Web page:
Divorce is never easy. However, it can be even more traumatic to split up later in life when you have been married for years or decades. In addition, there are special considerations when you must file for a gray divorce.
What Is a Gray Divorce?
A gray divorce is one where both spouses are over 50 years old, or the marriage has lasted 20 years or more. Gray divorces are increasingly common as more couples decide to divorce at an older age rather than remain in an unhappy marriage. This is due in part to the fact that many couples’ financial situations have stabilized since the recession, and they do not have to stay together for financial reasons.
Four Matters You Should Consider When Filing for a Gray Divorce
You face unique challenges when divorcing later in life. Significant considerations that you will need to decide in your divorce include:
If you divorce closer to when you plan to retire, it could reduce the amount of income you and your spouse will have to live on. Sometimes it can be helpful to delay a divorce to give both spouses time to save for retirement or to postpone retirement until the divorce is finalized. In addition, it can be more complicated to divide retirement benefits, such as a pension or 401(k) account, if you have been married for longer.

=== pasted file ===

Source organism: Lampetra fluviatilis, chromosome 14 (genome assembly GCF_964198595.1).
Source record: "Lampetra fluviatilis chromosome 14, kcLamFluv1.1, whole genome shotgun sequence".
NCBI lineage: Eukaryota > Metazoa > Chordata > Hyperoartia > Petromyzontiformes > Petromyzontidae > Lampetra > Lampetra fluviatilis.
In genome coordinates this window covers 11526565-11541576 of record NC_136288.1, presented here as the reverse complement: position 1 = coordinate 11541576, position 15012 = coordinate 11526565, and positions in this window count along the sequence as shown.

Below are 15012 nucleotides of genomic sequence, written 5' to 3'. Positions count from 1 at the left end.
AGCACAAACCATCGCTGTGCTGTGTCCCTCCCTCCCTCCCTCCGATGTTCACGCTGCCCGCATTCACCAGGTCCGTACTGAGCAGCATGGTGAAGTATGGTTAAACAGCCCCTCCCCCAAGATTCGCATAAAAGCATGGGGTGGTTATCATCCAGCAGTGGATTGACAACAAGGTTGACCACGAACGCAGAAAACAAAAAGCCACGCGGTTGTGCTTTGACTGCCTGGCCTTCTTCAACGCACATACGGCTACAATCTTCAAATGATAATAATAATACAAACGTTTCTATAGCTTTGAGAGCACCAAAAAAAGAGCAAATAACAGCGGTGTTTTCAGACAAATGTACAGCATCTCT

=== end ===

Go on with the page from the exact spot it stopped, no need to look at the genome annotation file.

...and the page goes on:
Division of Marital Assets and Debts
If you were married for a long time, you may have accumulated more assets and debts with your partner. In Virginia, marital property and debts are to be divided equally between the spouses in a divorce, but this does not mean that everything is split in half. If you have more marital assets and debts, it can be more complicated to decide how to divide them fairly.
Health insurance coverage can be a major issue in a gray divorce if you and your spouse do not have health insurance benefits through your jobs. In some cases, people divorcing later in life can find it unaffordable to purchase health insurance on their own. If you are in this situation, you may decide that a legal separation may be a better option to ensure that you and your partner have the health insurance you need as you get older.
Competency can become an issue when couples divorce later in life if one partner’s cognitive abilities have declined due to dementia or another health condition. If there are questions about whether you or your partner is competent enough to make important decisions in your divorce, the court may have to determine competency and take additional steps to protect the interests of the spouse who is not able to make decisions on his own.
Are you considering filing for a gray divorce? Let our skilled family law legal team help you determine the unique issues you need to resolve so that you can successfully start a new, fulfilling life after divorce. Call our Norfolk office to take advantage of our offer of a free consultation to learn more about how we can assist you.